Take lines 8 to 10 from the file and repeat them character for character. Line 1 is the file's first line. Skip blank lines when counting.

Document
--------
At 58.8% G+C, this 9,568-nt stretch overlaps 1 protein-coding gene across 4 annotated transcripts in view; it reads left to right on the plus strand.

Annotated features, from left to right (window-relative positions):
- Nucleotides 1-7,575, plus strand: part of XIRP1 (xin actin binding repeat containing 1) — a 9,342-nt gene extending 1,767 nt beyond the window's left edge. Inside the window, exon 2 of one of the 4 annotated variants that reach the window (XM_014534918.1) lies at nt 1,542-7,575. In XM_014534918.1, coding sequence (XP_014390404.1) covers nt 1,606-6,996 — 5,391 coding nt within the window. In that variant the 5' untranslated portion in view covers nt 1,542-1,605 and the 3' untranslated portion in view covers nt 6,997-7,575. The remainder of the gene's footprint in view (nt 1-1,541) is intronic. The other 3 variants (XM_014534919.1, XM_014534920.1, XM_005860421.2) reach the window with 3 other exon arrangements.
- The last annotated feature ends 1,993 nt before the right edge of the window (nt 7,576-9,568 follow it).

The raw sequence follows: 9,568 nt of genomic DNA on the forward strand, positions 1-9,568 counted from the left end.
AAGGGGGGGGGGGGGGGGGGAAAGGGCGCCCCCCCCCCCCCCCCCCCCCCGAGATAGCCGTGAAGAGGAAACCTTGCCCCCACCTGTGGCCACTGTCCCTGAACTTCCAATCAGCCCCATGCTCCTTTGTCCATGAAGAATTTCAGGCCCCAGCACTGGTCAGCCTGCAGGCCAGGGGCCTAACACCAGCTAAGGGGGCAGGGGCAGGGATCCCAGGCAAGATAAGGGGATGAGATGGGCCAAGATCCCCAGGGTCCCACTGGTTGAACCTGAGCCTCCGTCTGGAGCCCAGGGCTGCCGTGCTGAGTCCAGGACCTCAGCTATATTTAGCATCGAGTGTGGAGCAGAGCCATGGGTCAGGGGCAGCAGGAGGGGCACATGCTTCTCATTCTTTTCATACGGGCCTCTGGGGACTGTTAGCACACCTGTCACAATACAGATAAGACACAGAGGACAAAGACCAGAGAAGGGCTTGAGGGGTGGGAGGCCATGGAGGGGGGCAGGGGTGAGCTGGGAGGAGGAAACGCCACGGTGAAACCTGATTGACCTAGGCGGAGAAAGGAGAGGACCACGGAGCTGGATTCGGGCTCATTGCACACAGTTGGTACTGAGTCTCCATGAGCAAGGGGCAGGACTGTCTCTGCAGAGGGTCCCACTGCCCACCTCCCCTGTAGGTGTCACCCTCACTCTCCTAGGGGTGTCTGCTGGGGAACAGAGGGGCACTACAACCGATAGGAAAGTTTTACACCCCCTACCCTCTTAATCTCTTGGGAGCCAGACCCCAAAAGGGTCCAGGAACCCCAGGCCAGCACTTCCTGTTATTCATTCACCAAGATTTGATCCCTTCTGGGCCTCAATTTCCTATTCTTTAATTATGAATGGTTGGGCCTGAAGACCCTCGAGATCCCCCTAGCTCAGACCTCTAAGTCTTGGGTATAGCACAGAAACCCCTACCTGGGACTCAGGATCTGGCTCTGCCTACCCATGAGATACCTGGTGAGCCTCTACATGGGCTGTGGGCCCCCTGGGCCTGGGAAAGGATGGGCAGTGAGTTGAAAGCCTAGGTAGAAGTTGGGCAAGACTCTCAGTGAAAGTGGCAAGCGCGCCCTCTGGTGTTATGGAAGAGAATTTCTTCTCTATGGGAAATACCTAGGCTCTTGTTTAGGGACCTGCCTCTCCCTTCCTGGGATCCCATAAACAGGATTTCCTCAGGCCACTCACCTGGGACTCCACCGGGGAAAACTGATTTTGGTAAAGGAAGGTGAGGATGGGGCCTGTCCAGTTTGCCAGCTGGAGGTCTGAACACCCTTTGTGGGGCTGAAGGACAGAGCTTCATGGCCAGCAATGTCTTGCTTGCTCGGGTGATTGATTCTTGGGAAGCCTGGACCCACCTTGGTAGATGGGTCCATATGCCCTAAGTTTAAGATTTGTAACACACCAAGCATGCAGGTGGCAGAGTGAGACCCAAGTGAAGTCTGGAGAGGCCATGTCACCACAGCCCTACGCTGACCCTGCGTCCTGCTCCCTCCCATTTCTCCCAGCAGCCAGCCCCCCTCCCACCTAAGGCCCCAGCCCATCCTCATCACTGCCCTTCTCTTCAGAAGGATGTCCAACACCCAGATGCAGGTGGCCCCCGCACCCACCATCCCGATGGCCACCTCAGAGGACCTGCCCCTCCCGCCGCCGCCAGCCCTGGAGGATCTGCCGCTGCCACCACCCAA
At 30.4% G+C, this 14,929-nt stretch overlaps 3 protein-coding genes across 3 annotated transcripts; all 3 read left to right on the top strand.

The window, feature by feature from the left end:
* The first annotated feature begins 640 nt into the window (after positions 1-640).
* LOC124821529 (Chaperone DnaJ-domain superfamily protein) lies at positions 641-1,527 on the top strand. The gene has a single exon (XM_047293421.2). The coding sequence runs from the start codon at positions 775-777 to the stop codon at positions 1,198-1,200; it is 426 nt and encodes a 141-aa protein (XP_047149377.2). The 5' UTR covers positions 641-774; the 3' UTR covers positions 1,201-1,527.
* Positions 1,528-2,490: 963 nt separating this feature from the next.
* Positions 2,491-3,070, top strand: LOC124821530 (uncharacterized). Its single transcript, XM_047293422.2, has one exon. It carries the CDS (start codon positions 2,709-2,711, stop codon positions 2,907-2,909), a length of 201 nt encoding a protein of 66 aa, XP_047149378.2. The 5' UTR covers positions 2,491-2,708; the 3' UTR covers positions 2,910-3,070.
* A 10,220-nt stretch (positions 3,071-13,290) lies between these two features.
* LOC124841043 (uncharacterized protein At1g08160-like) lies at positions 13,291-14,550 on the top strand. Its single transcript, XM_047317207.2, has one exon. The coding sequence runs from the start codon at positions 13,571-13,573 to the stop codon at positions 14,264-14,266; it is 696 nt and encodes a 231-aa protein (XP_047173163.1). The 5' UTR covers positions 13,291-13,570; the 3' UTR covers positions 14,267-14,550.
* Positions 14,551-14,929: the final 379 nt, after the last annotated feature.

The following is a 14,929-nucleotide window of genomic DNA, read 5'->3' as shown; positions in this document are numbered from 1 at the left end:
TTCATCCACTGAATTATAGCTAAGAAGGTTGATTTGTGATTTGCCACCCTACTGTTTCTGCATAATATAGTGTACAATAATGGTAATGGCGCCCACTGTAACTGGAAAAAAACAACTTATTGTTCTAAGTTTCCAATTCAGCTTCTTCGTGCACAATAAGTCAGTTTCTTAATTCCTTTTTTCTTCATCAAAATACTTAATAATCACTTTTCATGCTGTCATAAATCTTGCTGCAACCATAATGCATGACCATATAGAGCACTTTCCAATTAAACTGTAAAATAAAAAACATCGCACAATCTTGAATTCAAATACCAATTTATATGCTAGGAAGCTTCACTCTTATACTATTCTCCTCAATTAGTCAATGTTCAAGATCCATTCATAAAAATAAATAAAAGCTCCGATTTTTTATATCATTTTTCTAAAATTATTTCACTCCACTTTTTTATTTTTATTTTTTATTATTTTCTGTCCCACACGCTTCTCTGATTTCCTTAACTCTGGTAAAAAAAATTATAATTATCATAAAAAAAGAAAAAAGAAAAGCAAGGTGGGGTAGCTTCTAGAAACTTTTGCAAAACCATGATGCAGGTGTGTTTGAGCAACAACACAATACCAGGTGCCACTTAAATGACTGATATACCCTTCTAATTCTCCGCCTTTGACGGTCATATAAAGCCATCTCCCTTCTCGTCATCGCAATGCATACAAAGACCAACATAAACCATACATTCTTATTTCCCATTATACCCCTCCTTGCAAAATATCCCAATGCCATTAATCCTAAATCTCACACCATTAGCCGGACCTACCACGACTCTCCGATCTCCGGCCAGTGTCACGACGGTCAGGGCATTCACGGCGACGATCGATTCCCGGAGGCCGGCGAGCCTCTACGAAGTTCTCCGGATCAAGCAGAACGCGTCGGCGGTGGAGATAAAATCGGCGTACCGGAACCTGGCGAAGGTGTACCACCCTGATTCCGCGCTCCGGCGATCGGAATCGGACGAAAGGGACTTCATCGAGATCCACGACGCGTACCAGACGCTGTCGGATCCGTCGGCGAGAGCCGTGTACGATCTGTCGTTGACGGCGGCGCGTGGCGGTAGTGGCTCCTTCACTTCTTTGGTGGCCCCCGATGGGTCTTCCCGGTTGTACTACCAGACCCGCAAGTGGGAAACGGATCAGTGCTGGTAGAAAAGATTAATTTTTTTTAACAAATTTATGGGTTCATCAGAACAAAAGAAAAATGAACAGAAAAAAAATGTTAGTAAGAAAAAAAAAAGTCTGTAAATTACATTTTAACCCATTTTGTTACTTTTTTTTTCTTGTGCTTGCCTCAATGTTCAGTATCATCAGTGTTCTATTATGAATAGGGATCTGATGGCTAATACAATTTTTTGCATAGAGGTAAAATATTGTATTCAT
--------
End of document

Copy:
The window, feature by feature from the left end:
* The first annotated feature begins 640 nt into the window (after positions 1-640).
* LOC124821529 (Chaperone DnaJ-domain superfamily protein) lies at positions 641-1,527 on the top strand. The gene has a single exon (XM_047293421.2). The coding sequence runs from the start codon at positions 775-777 to the stop codon at positions 1,198-1,200; it is 426 nt and encodes a 141-aa protein (XP_047149377.2). The 5' UTR covers positions 641-774; the 3' UTR covers positions 1,201-1,527.